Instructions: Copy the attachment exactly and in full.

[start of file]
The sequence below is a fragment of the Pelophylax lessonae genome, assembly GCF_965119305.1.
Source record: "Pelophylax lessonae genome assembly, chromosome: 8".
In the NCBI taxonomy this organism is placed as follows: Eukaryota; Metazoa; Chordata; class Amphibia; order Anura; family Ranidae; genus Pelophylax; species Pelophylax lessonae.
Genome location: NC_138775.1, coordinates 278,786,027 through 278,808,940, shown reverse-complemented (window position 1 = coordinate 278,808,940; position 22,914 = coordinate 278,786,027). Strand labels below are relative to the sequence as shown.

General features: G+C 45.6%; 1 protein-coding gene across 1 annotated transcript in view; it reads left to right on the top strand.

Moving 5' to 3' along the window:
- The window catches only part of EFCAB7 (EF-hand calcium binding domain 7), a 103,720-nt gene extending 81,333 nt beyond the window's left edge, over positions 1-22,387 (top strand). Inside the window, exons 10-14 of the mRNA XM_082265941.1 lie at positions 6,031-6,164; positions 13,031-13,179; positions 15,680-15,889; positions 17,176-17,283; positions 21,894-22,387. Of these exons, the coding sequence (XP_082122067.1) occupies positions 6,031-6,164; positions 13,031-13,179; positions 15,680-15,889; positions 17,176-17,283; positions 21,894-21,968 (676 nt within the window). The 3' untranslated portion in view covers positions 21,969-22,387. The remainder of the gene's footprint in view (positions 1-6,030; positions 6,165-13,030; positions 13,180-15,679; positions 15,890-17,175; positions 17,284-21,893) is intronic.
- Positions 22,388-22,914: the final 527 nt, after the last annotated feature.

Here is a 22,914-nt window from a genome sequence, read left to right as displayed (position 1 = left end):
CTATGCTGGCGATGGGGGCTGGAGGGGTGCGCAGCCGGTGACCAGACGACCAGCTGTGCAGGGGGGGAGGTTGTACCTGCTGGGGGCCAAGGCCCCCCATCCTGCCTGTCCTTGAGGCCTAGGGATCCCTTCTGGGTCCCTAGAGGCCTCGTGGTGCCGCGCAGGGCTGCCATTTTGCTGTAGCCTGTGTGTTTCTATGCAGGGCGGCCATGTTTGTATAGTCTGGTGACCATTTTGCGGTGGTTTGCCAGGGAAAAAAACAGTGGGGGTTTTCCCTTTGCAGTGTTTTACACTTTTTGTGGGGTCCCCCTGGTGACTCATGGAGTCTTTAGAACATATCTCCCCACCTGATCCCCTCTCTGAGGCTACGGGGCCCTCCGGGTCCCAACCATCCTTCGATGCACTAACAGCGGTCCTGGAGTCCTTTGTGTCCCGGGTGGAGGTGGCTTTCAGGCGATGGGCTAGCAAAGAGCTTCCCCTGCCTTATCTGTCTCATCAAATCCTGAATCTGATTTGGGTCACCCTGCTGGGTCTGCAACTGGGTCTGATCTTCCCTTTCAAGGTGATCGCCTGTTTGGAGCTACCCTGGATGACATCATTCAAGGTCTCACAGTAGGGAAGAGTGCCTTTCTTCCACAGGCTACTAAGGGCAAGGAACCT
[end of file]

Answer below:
The sequence below is a fragment of the Pelophylax lessonae genome, assembly GCF_965119305.1.
Source record: "Pelophylax lessonae genome assembly, chromosome: 8".
In the NCBI taxonomy this organism is placed as follows: Eukaryota; Metazoa; Chordata; class Amphibia; order Anura; family Ranidae; genus Pelophylax; species Pelophylax lessonae.
Genome location: NC_138775.1, coordinates 278,786,027 through 278,808,940, shown reverse-complemented (window position 1 = coordinate 278,808,940; position 22,914 = coordinate 278,786,027). Strand labels below are relative to the sequence as shown.

General features: G+C 45.6%; 1 protein-coding gene across 1 annotated transcript in view; it reads left to right on the top strand.

Moving 5' to 3' along the window:
- The window catches only part of EFCAB7 (EF-hand calcium binding domain 7), a 103,720-nt gene extending 81,333 nt beyond the window's left edge, over positions 1-22,387 (top strand). Inside the window, exons 10-14 of the mRNA XM_082265941.1 lie at positions 6,031-6,164; positions 13,031-13,179; positions 15,680-15,889; positions 17,176-17,283; positions 21,894-22,387. Of these exons, the coding sequence (XP_082122067.1) occupies positions 6,031-6,164; positions 13,031-13,179; positions 15,680-15,889; positions 17,176-17,283; positions 21,894-21,968 (676 nt within the window). The 3' untranslated portion in view covers positions 21,969-22,387. The remainder of the gene's footprint in view (positions 1-6,030; positions 6,165-13,030; positions 13,180-15,679; positions 15,890-17,175; positions 17,284-21,893) is intronic.
- Positions 22,388-22,914: the final 527 nt, after the last annotated feature.

Here is a 22,914-nt window from a genome sequence, read left to right as displayed (position 1 = left end):
CTATGCTGGCGATGGGGGCTGGAGGGGTGCGCAGCCGGTGACCAGACGACCAGCTGTGCAGGGGGGGAGGTTGTACCTGCTGGGGGCCAAGGCCCCCCATCCTGCCTGTCCTTGAGGCCTAGGGATCCCTTCTGGGTCCCTAGAGGCCTCGTGGTGCCGCGCAGGGCTGCCATTTTGCTGTAGCCTGTGTGTTTCTATGCAGGGCGGCCATGTTTGTATAGTCTGGTGACCATTTTGCGGTGGTTTGCCAGGGAAAAAAACAGTGGGGGTTTTCCCTTTGCAGTGTTTTACACTTTTTGTGGGGTCCCCCTGGTGACTCATGGAGTCTTTAGAACATATCTCCCCACCTGATCCCCTCTCTGAGGCTACGGGGCCCTCCGGGTCCCAACCATCCTTCGATGCACTAACAGCGGTCCTGGAGTCCTTTGTGTCCCGGGTGGAGGTGGCTTTCAGGCGATGGGCTAGCAAAGAGCTTCCCCTGCCTTATCTGTCTCATCAAATCCTGAATCTGATTTGGGTCACCCTGCTGGGTCTGCAACTGGGTCTGATCTTCCCTTTCAAGGTGATCGCCTGTTTGGAGCTACCCTGGATGACATCATTCAAGGTCTCACAGTAGGGAAGAGTGCCTTTCTTCCACAGGCTACTAAGGGCAAGGAACCT